“It’s a funny club,” says Rod ‘Redman’ Brett of the Cape York Motorcycle Club at Weipa.
“It’s like a tide the way our numbers go up and down, but with a small population (circa 4000) to draw from and two different mine roster patterns that affect many of the members, that’s how it is.
The Tasmanian-born, 51-year-old who runs a local refrigeration business says he moved to Weipa and just never left.
“Well, I left a few times and kept coming back,” said Redman, “chasing job opportunities and eventually Weipa became home. I like the place. It’s a great spot to raise kids, it’s just a safe town with very little crime, and bikes and fishing and heaps of camping around the place.
“The club has about 25-30 active riders, but we can never get them all out at once.
“Covid really capped us and a lot of boys lost interest, but at the moment we’ve got a good crew again and the numbers are coming back.”
Part of the reason ‘the tide’s come in’ lately has been the regular coaching.
“I started running coaching evenings every Wednesday night,” said Redman, “so people knew the track would be open from after school until dark, every week. People responded and got their bikes out again.”
Redman’s coaching afternoon numbers went from just a couple of 50cc machines to 16 bikes in a session. “It was great. Every kid stepped up three levels, just simply from arse-on-seat time, and kids that you used to have to follow around with the buggy you now just let ‘em go and they reel off lap after lap.”
“Every 2-3 weeks we open up the track on a Saturday with a full prep and people love it – water’s a huge thing for us, we can’t ride without it.”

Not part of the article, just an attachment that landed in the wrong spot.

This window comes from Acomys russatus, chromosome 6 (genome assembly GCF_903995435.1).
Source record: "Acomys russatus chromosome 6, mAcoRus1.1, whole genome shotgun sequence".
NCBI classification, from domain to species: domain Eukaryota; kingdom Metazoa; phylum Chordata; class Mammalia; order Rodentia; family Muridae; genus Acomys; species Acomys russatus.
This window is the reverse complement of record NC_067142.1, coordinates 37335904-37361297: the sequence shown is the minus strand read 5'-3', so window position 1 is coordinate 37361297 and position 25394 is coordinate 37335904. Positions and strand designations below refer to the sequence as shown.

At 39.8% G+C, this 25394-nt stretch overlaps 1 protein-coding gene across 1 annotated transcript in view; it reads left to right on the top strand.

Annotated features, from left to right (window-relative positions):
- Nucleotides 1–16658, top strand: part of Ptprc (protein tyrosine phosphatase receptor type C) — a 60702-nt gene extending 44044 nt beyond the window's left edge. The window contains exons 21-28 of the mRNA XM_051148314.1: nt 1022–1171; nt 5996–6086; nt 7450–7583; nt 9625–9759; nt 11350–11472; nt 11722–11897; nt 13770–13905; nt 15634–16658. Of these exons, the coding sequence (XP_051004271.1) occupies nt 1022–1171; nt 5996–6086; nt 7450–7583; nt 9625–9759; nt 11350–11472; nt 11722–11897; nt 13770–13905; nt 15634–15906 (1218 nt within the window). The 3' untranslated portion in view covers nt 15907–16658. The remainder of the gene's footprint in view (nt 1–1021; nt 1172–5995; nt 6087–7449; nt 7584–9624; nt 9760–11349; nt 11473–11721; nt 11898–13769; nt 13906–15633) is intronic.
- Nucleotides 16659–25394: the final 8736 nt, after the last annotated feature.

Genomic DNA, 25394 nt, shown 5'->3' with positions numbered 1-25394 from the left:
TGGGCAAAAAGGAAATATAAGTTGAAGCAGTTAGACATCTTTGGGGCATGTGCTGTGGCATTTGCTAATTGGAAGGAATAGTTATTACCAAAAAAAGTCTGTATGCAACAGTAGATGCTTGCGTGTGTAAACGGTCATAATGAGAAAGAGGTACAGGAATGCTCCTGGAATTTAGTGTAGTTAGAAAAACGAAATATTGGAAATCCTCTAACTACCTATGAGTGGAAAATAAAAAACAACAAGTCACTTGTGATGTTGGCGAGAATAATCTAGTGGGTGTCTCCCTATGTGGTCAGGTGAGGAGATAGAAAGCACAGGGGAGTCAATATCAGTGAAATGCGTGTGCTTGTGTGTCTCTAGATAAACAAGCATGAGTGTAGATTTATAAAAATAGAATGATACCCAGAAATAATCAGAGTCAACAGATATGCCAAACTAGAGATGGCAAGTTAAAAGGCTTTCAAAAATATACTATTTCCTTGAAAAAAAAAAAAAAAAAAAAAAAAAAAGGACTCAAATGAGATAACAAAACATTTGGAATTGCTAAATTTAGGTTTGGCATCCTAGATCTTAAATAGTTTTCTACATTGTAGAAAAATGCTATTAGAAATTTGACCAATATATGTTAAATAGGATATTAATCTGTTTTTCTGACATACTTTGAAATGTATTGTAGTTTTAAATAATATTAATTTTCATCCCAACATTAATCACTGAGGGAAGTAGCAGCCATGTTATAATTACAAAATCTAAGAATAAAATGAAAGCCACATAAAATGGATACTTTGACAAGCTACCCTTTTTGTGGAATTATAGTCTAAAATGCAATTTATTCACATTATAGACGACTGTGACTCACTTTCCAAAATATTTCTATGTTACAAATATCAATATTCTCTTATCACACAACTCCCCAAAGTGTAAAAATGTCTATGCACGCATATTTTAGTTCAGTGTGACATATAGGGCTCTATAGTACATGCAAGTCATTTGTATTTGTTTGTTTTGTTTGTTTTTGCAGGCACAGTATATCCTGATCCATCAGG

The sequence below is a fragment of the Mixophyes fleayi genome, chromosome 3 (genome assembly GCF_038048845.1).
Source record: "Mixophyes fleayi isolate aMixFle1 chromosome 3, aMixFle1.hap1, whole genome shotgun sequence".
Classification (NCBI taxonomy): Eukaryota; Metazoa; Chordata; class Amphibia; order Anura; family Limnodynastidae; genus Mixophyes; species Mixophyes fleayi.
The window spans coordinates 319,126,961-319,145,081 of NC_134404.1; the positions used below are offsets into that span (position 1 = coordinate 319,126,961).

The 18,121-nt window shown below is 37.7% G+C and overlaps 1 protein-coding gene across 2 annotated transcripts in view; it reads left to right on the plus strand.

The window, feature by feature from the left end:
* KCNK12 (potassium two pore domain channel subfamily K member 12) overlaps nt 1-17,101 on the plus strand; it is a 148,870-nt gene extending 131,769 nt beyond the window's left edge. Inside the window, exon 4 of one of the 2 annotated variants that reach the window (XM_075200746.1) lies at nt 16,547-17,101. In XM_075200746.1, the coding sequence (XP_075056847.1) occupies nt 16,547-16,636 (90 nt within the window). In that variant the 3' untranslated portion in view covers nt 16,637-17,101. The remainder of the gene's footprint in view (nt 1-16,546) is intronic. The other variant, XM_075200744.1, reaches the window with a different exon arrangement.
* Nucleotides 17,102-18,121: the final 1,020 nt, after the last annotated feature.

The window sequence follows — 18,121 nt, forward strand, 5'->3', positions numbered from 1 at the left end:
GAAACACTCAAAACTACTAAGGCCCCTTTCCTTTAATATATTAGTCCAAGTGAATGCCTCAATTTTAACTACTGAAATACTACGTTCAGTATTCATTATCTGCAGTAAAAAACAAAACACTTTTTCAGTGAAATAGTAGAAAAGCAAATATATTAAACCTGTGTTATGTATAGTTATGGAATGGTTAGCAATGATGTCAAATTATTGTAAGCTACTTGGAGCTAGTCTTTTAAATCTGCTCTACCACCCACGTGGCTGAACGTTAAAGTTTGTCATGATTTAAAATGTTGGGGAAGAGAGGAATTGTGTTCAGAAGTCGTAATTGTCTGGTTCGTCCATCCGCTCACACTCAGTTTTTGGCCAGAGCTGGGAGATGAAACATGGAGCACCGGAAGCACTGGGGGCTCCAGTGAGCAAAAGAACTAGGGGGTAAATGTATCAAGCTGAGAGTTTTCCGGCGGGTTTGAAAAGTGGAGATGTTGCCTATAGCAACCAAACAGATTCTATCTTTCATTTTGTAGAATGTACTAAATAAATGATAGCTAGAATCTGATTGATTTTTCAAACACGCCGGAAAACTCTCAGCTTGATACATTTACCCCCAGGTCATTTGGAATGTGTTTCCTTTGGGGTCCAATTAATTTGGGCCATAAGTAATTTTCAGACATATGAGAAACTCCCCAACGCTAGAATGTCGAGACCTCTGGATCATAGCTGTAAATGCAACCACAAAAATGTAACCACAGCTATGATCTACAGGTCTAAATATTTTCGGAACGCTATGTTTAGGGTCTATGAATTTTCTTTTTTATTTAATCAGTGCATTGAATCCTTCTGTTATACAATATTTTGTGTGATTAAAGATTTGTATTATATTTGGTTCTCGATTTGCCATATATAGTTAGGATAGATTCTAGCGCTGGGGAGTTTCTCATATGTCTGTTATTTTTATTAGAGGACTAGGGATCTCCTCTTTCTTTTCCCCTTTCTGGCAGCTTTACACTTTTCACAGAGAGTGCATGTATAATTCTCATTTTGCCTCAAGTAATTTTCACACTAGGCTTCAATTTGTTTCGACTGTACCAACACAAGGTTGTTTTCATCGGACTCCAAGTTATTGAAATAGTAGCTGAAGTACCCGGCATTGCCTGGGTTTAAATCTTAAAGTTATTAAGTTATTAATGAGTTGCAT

The club is in the process of trying to build up the numbers of qualified people to host racing events again.
“Five years ago we had the Croc Cup up here,” said Redman, “and everyone raved about our track, which is open, sandy and fast. Luke Weaver came up for that race and he still says it’s his favourite track.”
As the club looks to expand the opportunities of its members, driving-time and ever-improving transport infrastructure are both key.
“The other weekend we took seven of our members to Mareeba for Round 2 of the TNQs which was a big eye-opener, particularly for the four of us including me who’d ever raced motocross before.
“The Mareeba track quite was quite rutted and tight, and the juniors had never even seen 200 bikes before, or a 40-bike start grid!”
“Hopefully next year we can keep travelling and get enough officials together to race at our own track. It’s a lot easier to interact with the other clubs than it used to be… there’s only 200ks of gravel left between us and Cairns now!”